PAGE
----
Exhibitions

Unknown and Solitary Seas

Dreams and Emotions of the 19th Century
Courtesy of Dario RobletoCourtesy of Dario Robleto

This exhibition opens on November 4, 2019, and runs through January 18, 2020.

It will be on view in the Johnson-Kulukundis Family Gallery of Byerly Hall at 8 Garden Street, Radcliffe Yard, Monday through Saturday, from noon to 5 p.m.

Free and open to the public.

On November 4, 2019, there will be an exhibition opening conversation with the artist and a cardiologist, "The Once and Future Heart," at 5 p.m. in the Knafel Center.


Dario Robleto’s exhibition for the Radcliffe Institute examines the 19th-century origins of the pulse wave as a graphic expression of internal life. Robleto explores the profundity and confusion of this early moment, when ineffable emotional and sensory experiences first became visible as data. These waveforms eventually led to the voracious clinical data harvesting of today, but the earliest experiments were delicate and hesitant: pulse waves were traced into sooted paper with a stylus made of a single human hair, and scientists were not sure how (or whether) to interpret them. Robleto’s multimedia installation, based on extensive archival research, reawakens the intimacy, beauty, and emotional complexity of these first waveforms drawn from and by the heart. Casting them in steel and brass, printing and retrieving them from new layers of soot, and converting them into video and engineered sound, Robleto encourages us to attend to them with resonant forms of empathy, to reflect upon the lives of the 19th-century subjects who bequeathed them to us—and ultimately to imagine more heartfelt ways of inheriting and interpreting historical data.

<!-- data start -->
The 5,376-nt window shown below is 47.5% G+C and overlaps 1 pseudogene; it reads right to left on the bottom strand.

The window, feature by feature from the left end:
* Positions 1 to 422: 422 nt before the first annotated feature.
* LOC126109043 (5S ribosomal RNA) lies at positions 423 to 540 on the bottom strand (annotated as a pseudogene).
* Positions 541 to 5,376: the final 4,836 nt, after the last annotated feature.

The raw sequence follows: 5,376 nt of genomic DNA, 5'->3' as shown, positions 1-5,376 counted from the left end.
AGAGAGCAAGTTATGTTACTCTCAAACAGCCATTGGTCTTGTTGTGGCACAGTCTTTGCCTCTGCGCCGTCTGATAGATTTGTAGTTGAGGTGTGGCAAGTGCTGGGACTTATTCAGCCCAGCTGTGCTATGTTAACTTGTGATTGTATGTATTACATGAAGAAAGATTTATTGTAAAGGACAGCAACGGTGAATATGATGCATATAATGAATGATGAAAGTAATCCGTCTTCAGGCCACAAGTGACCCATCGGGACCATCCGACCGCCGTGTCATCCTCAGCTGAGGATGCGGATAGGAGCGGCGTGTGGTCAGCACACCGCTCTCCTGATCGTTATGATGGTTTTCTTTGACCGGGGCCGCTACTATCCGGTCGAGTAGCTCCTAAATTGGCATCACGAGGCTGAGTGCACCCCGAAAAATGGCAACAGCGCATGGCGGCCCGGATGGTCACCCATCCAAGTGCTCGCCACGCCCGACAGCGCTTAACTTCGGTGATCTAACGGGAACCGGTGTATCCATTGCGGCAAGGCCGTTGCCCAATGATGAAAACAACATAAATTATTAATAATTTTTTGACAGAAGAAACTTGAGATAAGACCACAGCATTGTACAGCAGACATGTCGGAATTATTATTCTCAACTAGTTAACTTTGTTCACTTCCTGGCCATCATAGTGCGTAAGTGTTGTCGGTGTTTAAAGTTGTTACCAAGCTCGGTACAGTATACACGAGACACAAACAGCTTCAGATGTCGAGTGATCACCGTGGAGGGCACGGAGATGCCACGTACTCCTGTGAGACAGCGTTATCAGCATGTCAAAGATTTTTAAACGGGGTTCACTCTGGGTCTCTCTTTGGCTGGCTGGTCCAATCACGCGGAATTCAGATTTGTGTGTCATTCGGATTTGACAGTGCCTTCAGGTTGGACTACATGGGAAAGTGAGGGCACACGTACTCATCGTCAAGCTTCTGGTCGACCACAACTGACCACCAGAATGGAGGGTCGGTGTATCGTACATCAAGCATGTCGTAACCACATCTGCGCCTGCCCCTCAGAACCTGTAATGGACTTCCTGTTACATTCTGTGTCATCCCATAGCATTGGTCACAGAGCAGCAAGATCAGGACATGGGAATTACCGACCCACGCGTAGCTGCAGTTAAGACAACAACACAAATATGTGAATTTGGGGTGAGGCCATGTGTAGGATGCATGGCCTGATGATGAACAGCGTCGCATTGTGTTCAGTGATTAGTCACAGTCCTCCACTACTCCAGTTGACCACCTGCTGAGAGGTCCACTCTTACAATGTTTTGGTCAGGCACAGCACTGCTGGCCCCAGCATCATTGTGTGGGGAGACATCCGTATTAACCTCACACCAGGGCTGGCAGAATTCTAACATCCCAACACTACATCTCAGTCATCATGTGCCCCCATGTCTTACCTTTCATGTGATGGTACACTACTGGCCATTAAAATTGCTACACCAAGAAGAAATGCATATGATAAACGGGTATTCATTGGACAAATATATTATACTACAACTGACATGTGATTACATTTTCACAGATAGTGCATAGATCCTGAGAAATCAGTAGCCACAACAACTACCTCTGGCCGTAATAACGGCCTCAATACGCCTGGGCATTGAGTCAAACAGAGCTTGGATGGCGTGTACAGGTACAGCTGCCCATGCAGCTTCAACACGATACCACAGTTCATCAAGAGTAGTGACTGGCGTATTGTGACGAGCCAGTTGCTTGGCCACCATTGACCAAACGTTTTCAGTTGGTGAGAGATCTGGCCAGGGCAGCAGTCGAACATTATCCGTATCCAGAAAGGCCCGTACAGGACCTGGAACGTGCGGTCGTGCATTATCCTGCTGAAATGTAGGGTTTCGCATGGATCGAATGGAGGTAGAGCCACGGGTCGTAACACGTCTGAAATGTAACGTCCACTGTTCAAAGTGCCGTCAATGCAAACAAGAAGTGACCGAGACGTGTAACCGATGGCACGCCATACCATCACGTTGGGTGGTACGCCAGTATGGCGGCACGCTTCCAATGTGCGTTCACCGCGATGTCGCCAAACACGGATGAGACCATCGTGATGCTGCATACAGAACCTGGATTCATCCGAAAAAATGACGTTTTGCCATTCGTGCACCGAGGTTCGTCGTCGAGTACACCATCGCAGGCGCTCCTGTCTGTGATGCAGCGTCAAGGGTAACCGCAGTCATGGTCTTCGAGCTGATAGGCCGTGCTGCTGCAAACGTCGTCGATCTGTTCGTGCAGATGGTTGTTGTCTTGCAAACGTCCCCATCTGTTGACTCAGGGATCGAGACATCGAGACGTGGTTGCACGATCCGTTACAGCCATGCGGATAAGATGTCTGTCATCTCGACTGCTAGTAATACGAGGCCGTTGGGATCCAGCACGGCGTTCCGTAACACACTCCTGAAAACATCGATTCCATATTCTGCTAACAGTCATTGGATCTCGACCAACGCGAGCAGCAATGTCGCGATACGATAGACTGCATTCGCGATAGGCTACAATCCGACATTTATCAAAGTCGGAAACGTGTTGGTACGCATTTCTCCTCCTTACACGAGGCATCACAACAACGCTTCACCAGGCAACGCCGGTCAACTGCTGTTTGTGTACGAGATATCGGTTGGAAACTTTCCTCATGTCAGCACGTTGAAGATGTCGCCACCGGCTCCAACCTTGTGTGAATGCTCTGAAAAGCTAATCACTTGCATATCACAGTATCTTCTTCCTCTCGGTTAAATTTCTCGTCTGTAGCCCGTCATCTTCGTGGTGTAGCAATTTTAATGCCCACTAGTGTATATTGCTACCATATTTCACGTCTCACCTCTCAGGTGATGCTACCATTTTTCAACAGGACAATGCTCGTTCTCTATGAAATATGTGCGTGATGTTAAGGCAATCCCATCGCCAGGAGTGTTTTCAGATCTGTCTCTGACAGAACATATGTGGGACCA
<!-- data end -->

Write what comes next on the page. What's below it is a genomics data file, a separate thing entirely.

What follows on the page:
Throughout his 20-year career as an artist, Robleto has sought to cultivate rigorous, mutually transformative interactions among the arts, humanities, and sciences. Tapping into multiple creative traditions ranging from astrophysics and paleontology to poetry and DJ culture, his work has focused with particular intensity on theories and practices of recording and on the material and emotional structures of intergenerational relay and memory. His work has been exhibited widely and is held in prominent collections including the Hirshhorn Museum and Sculpture Garden, the Los Angeles County Museum of Art, the Menil Collection, and the Whitney Museum of American Art. He has been a research fellow or artist in residence at the Robert Rauschenberg Foundation, the SETI Institute, the Smithsonian National Museum of American History, the Space Telescope Science Institute, and a wide variety of other cultural and academic institutions. Robleto is currently serving as the first artist-at-large at Northwestern University’s McCormick School of Engineering and Applied Science and the Block Museum of Art. He lives and works in Houston, Texas.